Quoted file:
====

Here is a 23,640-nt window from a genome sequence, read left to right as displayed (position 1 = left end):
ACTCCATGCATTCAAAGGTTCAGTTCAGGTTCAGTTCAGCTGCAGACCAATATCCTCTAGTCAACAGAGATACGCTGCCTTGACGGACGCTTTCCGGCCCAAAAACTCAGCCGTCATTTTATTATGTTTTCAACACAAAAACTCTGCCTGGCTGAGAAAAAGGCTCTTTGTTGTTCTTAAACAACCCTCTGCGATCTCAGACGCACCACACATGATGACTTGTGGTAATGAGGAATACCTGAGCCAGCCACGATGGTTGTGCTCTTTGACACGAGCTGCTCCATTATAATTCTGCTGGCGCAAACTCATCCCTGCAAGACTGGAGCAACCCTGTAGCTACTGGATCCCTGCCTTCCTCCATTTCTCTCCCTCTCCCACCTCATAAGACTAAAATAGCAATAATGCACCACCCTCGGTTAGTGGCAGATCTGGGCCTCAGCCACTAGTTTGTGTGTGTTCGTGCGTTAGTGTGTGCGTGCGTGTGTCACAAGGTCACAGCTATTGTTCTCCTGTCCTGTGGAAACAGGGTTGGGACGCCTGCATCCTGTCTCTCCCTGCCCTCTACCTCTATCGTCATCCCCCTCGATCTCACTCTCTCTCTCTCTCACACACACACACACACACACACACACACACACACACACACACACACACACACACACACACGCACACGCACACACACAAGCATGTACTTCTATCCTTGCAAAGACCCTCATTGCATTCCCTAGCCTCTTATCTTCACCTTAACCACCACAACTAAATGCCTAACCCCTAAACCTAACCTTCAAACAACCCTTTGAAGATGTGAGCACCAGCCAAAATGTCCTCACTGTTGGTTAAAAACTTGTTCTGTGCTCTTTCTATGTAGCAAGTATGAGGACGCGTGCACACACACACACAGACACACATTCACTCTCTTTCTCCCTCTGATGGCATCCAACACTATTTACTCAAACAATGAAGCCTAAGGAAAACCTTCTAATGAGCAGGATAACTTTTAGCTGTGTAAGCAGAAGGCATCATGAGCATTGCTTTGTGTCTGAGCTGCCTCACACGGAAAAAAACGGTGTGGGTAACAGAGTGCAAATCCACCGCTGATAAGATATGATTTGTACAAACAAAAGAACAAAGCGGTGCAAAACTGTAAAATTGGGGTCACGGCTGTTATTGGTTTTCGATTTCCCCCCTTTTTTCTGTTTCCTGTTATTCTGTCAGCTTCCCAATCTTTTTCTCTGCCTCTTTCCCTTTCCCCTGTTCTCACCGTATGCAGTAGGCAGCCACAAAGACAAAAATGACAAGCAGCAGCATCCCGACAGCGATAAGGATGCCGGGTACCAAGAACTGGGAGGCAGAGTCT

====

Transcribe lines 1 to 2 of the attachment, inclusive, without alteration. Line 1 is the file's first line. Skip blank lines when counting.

Here is a 23,640-nt window from a genome sequence, read left to right as displayed (position 1 = left end):
ACTCCATGCATTCAAAGGTTCAGTTCAGGTTCAGTTCAGCTGCAGACCAATATCCTCTAGTCAACAGAGATACGCTGCCTTGACGGACGCTTTCCGGCCCAAAAACTCAGCCGTCATTTTATTATGTTTTCAACACAAAAACTCTGCCTGGCTGAGAAAAAGGCTCTTTGTTGTTCTTAAACAACCCTCTGCGATCTCAGACGCACCACACATGATGACTTGTGGTAATGAGGAATACCTGAGCCAGCCACGATGGTTGTGCTCTTTGACACGAGCTGCTCCATTATAATTCTGCTGGCGCAAACTCATCCCTGCAAGACTGGAGCAACCCTGTAGCTACTGGATCCCTGCCTTCCTCCATTTCTCTCCCTCTCCCACCTCATAAGACTAAAATAGCAATAATGCACCACCCTCGGTTAGTGGCAGATCTGGGCCTCAGCCACTAGTTTGTGTGTGTTCGTGCGTTAGTGTGTGCGTGCGTGTGTCACAAGGTCACAGCTATTGTTCTCCTGTCCTGTGGAAACAGGGTTGGGACGCCTGCATCCTGTCTCTCCCTGCCCTCTACCTCTATCGTCATCCCCCTCGATCTCACTCTCTCTCTCTCTCACACACACACACACACACACACACACACACACACACACACACACACACACACACACACACGCACACGCACACACACAAGCATGTACTTCTATCCTTGCAAAGACCCTCATTGCATTCCCTAGCCTCTTATCTTCACCTTAACCACCACAACTAAATGCCTAACCCCTAAACCTAACCTTCAAACAACCCTTTGAAGATGTGAGCACCAGCCAAAATGTCCTCACTGTTGGTTAAAAACTTGTTCTGTGCTCTTTCTATGTAGCAAGTATGAGGACGCGTGCACACACACACACAGACACACATTCACTCTCTTTCTCCCTCTGATGGCATCCAACACTATTTACTCAAACAATGAAGCCTAAGGAAAACCTTCTAATGAGCAGGATAACTTTTAGCTGTGTAAGCAGAAGGCATCATGAGCATTGCTTTGTGTCTGAGCTGCCTCACACGGAAAAAAACGGTGTGGGTAACAGAGTGCAAATCCACCGCTGATAAGATATGATTTGTACAAACAAAAGAACAAAGCGGTGCAAAACTGTAAAATTGGGGTCACGGCTGTTATTGGTTTTCGATTTCCCCCCTTTTTTCTGTTTCCTGTTATTCTGTCAGCTTCCCAATCTTTTTCTCTGCCTCTTTCCCTTTCCCCTGTTCTCACCGTATGCAGTAGGCAGCCACAAAGACAAAAATGACAAGCAGCAGCATCCCGACAGCGATAAGGATGCCGGGTACCAAGAACTGGGAGGCAGAGTCT